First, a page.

Sajid Wajid Shaikh: Looking For Meaning

Sajid Wajid Shaikh: Looking For Meaning

Some of you may have noticed we're in the midst of adding new artists to the KS platform and bringing their work slowly to you, in past themes and upcoming ones. The latest addition is Sajid Wajid Shaikh, an artist we were especially pleased to have the opportunity to work with. His mass media background combined with his self-taught skills bring up a broad range of work, bringing a fresh perspective to varied genres.

His client roster includes the likes of RedBull, Pepsi and Tata Motors. Currently freelancing, Sajid loves creating personal projects that allow him to explore his abilities. We spoke to him about being his own teacher and finding his feet in design.

KS: You're a self-taught artist. What did you study in college? How did you get interested in art and design?

Sajid: I did my Bachelors in Mass Media (a Mumbai University course for media studies). I was always into art, so to speak. Like most artists, I started scribbling and doodling at a very early age. Actually, it was my love for music that led to my acute interest in art and design. I admired the work done on album covers. To me, it seemed like such a small space to convey such deep thoughts, and I love work that is symbolic and metaphorical, containing hidden cyphers. Like Michael Jackson's Dangerous cover (by Mark Ryden) for instance, it's got so many things going on at the same time, and little parts of the images are clues to something larger. I also like Storm Thogerson's cover for The Cranberries album Eye of the Storm or Pink Floyd's Delicate Sound of Thunder, meant to reference the light and sound of a Floyd show.


Album art that inspires Sajid: Mark Ryden's cover for MJ's Dangerous, Storm Thogerson's work for the Cranberries (left) and Pink Floyd (right)

KS: How did you educate yourself then?

Sajid: I had no art background at all. There wasn't a single artist in my family (not that I know anyone who holds a brush or anything to create something wonderful other than food). I think for me it was about meeting the right people at the right time of your career. Technical bits like software, fonts, etc. I learned from a friend and many of the things I learned on the job, working on projects in offices. Getting inspired by office seniors. Also by having small pet projects. I believe it’s a great way to express yourself and learn the tricks without having any deadlines lingering around you.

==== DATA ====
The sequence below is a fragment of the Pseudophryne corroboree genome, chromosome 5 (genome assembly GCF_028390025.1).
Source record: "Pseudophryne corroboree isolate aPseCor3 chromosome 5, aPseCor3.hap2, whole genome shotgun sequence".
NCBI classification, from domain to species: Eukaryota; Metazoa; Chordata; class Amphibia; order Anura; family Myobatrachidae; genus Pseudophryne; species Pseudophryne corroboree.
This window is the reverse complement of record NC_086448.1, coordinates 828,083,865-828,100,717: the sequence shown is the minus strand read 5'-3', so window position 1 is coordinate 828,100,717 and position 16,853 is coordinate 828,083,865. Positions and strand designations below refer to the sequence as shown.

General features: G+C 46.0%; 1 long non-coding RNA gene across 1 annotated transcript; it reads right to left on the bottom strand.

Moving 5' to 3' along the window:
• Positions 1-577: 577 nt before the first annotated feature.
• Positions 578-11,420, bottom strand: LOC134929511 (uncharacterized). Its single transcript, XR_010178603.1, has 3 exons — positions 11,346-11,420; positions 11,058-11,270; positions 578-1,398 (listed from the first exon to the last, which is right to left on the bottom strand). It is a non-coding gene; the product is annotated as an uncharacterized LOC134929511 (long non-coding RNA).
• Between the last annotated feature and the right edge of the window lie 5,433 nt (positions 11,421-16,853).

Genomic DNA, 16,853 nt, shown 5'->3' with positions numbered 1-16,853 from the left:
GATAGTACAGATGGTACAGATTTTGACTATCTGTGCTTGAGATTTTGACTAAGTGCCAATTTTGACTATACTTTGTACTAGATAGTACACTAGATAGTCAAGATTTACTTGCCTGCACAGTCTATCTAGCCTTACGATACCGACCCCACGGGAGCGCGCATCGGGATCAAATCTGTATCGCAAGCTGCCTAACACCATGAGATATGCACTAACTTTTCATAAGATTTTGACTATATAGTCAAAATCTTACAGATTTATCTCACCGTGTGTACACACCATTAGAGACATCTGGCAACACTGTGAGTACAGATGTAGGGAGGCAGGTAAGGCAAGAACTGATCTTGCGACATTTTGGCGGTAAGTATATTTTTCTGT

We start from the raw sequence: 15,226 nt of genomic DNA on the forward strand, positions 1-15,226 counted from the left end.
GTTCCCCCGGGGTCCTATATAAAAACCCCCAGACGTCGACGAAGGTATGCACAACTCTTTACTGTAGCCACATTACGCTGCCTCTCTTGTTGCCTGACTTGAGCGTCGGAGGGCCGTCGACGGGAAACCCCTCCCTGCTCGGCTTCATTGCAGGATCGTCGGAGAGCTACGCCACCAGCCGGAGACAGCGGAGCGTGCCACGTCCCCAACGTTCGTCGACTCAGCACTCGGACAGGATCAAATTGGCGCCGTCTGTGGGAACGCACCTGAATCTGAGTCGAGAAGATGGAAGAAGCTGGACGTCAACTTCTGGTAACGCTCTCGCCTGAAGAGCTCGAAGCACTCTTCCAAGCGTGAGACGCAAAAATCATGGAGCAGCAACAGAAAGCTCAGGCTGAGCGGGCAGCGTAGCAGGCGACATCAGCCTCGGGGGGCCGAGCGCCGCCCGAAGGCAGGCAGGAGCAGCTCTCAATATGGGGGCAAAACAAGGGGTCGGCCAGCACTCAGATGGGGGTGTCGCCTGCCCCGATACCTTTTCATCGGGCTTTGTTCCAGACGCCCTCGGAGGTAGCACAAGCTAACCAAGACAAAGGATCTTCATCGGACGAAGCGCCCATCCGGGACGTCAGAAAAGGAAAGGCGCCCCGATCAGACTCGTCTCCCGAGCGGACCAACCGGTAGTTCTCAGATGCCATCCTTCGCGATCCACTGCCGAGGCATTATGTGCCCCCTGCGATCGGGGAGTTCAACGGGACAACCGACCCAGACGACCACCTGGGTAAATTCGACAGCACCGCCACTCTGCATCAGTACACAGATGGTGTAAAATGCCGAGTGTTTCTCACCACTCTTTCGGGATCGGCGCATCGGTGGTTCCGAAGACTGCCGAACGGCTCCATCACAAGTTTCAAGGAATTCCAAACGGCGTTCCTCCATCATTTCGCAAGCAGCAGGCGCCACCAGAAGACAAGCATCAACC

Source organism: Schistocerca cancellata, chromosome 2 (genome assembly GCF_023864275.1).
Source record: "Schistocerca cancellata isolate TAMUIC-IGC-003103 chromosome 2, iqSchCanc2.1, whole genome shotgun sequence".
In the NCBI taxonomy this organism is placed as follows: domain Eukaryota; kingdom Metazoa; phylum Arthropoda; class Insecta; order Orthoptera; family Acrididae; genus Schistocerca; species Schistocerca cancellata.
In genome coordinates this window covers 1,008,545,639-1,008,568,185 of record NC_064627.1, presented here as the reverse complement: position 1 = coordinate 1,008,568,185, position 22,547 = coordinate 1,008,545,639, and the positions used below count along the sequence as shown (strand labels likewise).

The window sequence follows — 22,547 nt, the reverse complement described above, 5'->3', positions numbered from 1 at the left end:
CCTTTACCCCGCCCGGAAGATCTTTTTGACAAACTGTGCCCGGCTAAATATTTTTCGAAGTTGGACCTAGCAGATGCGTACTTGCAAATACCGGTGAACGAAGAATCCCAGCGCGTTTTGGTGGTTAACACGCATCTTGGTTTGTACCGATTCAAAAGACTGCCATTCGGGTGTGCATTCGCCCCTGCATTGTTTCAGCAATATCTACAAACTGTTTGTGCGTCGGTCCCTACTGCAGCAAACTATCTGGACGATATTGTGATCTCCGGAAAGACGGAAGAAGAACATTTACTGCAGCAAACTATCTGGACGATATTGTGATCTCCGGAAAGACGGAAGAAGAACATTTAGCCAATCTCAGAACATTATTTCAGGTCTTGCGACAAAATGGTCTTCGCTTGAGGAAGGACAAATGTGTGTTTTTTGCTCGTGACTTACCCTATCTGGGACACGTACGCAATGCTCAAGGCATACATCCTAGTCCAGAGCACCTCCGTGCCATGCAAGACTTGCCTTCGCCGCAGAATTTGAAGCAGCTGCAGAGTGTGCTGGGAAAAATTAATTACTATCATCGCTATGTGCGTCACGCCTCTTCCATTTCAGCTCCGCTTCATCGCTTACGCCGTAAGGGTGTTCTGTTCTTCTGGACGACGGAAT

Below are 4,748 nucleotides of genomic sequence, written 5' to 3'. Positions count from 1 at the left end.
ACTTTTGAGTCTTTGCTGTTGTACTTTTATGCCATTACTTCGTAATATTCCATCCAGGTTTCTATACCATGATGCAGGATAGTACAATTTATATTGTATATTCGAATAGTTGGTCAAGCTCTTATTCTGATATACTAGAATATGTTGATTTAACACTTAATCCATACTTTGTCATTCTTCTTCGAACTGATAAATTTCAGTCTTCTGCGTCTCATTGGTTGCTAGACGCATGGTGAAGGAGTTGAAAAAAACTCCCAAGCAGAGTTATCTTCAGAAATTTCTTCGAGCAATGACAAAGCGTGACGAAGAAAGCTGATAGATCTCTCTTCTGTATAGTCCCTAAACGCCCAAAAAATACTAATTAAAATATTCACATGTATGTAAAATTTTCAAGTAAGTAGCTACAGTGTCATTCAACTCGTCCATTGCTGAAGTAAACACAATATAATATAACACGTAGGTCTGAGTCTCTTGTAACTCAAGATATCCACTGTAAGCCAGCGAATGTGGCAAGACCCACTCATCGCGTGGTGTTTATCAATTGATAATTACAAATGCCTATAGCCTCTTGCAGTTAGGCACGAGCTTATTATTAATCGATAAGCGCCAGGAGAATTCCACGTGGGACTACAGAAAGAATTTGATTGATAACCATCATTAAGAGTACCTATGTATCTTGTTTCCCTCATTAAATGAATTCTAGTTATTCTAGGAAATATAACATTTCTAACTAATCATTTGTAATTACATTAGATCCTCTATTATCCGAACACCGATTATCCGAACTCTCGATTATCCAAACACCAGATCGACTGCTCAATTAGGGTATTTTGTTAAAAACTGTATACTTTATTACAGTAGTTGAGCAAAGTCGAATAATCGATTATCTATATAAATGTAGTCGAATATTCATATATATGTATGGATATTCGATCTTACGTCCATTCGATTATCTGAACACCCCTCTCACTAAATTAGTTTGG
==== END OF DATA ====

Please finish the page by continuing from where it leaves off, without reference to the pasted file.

An illustration by Sajid

KS: A lot of designers that have been to design school often have that as a step up. How did you find starting out in the industry to be?

Sajid: Once you get a head start in the industry, then you just move ahead. Getting it was a little difficult though. In the beginning, I already had a design portfolio, having worked on my college projects and events. But the problem was convincing people about the authenticity of my work. Wherever I went for an interview, people did not believe it was my work. People were always suspicious about it and I had to give long tests along with interviews.


Karma by Sajid

KS: What are some of the challenges you've faced in the process of learning and working in the design industry?

Sajid: Being a self-taught designer I had to struggle with typography. I was also unaware of the major art movements, artists and their work, secret design inspiration sites, etc. But on the contrary, it gave me a chance to be experimental with my work.


Typography experiments spelling Love (above) in Slice of Life and Dope (below) in Hindi

KS: Who are some of your inspirations?

Sajid: I'm really moved by the way Deelip Khomane works. Seniors like Kailash Nayak and Rajesh Kulkarni, who taught me a lot. Storm Thogerson, whom I've mentioned earlier (English designer who worked with the likes of Pink Floyd, Led Zeppelin, Black Sabbath, etc) for his music-related work which has inspired me, and modern greats like Salvador Dali and Frida Kahlo.

KS: You were partners in a tee-shirt business. What are the challenges of running something like that?

Sajid: So I was a part of this T-shirt making company called OZO, along with two other friends of mine. There are pros and cons of running something like that. It gives you ample opportunity to learn the tricks of the trade, learn business, meet loads of people for promotion, selling and distributing. It also gives you a good sense of the current market scenario, consumer behavior, printing techniques, material of the cloth, etc. On the other hand, if you have something like that and you run it on your own, there is a lot of risks involved in it. Like your stock clearance on time, deadstock being a loss to the business. Plus at that moment we all had our own office and freelance projects that require funding so had to juggle it all. In this respect, a place like KS is really great.


Sajid for the Kulture Shop theme Dreamscapes

KS: Lastly, what is it about being a self-taught artist that you think has given you an edge over the others?

Sajid: I feel if you don’t have a traditional training, your work turns out to be more playful and experimental. In my opinion, one can only learn techniques in school but art comes from within. A person who doesn’t have an art background can try out different routes to reach his destination.


Want/Need by Sajid, exclusively for Kulture Shop